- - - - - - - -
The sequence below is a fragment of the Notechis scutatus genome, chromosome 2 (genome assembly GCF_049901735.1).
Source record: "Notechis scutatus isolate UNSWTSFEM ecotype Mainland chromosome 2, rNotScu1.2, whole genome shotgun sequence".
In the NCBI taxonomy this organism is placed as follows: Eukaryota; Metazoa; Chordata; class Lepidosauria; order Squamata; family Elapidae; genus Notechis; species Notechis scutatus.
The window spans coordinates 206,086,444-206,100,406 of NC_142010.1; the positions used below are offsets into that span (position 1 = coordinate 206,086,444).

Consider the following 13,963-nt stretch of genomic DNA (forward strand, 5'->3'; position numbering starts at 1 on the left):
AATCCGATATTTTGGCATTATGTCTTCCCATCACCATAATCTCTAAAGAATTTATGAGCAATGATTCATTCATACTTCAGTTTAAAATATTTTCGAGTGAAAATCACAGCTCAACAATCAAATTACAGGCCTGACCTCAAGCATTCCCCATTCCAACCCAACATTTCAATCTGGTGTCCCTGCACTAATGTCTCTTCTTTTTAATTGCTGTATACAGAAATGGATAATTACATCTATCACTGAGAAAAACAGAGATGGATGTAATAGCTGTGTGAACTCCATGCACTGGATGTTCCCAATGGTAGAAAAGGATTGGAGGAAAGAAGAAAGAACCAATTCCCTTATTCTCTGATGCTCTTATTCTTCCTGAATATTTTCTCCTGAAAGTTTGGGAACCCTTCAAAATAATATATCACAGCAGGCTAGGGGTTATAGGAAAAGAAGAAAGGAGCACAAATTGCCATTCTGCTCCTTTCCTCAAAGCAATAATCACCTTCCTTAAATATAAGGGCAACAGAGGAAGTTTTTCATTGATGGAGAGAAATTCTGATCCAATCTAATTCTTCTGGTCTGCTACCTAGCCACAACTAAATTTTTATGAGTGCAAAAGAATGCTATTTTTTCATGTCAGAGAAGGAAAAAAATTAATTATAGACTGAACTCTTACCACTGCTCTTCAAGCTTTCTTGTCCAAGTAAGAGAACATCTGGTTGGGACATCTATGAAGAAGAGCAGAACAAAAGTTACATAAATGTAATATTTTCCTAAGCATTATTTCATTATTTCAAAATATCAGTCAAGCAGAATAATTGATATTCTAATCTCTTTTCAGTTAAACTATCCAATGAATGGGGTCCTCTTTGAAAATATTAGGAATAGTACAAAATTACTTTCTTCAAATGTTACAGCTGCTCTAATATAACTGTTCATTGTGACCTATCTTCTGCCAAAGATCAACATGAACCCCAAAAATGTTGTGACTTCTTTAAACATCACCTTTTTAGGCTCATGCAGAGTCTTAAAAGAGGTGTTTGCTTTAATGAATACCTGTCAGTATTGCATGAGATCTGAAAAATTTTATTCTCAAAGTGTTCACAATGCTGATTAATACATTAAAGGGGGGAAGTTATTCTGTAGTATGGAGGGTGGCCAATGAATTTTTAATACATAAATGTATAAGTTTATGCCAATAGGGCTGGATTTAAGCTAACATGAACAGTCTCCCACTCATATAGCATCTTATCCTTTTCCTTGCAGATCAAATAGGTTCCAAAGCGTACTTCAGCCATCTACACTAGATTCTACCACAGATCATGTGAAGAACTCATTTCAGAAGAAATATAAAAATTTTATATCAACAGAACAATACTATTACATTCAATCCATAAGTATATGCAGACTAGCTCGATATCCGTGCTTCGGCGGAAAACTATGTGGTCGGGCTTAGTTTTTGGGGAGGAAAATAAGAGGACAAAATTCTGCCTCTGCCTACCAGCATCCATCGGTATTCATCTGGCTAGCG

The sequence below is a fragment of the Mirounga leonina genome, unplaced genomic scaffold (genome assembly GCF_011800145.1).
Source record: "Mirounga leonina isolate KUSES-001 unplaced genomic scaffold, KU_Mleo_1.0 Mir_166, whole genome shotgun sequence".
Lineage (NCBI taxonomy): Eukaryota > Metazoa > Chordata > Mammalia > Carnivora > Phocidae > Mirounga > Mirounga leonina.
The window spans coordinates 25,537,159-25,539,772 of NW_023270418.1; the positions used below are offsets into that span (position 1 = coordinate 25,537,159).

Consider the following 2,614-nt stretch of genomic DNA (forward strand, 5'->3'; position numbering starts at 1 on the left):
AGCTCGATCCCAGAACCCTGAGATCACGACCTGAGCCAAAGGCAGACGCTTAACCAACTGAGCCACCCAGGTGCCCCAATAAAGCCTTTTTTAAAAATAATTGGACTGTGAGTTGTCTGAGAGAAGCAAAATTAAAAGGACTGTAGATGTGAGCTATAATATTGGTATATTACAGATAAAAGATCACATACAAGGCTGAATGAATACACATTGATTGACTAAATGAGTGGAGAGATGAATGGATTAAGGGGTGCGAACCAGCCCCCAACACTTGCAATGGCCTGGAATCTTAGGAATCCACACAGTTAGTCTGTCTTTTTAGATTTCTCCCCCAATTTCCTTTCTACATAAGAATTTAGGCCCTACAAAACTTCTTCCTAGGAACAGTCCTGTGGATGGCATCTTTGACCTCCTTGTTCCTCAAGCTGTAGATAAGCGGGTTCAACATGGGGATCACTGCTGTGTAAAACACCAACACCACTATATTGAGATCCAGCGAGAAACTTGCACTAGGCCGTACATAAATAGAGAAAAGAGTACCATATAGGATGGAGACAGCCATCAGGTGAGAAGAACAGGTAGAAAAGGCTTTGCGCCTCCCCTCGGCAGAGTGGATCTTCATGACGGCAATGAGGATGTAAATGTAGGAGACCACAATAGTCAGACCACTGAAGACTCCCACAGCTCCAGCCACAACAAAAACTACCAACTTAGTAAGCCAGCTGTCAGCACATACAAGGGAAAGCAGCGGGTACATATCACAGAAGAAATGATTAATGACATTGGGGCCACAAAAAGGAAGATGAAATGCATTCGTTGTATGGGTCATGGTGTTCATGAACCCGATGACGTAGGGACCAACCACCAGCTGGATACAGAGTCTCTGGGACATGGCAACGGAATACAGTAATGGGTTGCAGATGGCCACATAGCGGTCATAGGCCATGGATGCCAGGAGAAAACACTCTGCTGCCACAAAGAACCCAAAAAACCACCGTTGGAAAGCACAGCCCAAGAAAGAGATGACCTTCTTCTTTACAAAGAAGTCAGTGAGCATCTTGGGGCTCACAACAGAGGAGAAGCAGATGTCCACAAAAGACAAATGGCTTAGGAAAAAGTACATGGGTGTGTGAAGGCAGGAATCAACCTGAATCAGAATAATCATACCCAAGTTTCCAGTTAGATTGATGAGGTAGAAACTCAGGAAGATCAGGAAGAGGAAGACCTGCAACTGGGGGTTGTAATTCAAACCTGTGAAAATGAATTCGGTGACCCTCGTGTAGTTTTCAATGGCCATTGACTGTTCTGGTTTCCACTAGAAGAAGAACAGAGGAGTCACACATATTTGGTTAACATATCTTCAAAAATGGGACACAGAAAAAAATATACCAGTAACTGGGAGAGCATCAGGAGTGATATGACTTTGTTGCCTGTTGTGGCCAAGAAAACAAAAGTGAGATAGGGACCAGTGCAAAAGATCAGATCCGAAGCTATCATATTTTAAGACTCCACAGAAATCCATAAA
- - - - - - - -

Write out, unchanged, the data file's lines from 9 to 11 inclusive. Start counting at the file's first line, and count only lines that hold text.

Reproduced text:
Lineage (NCBI taxonomy): Eukaryota > Metazoa > Chordata > Mammalia > Carnivora > Phocidae > Mirounga > Mirounga leonina.
The window spans coordinates 25,537,159-25,539,772 of NW_023270418.1; the positions used below are offsets into that span (position 1 = coordinate 25,537,159).

Consider the following 2,614-nt stretch of genomic DNA (forward strand, 5'->3'; position numbering starts at 1 on the left):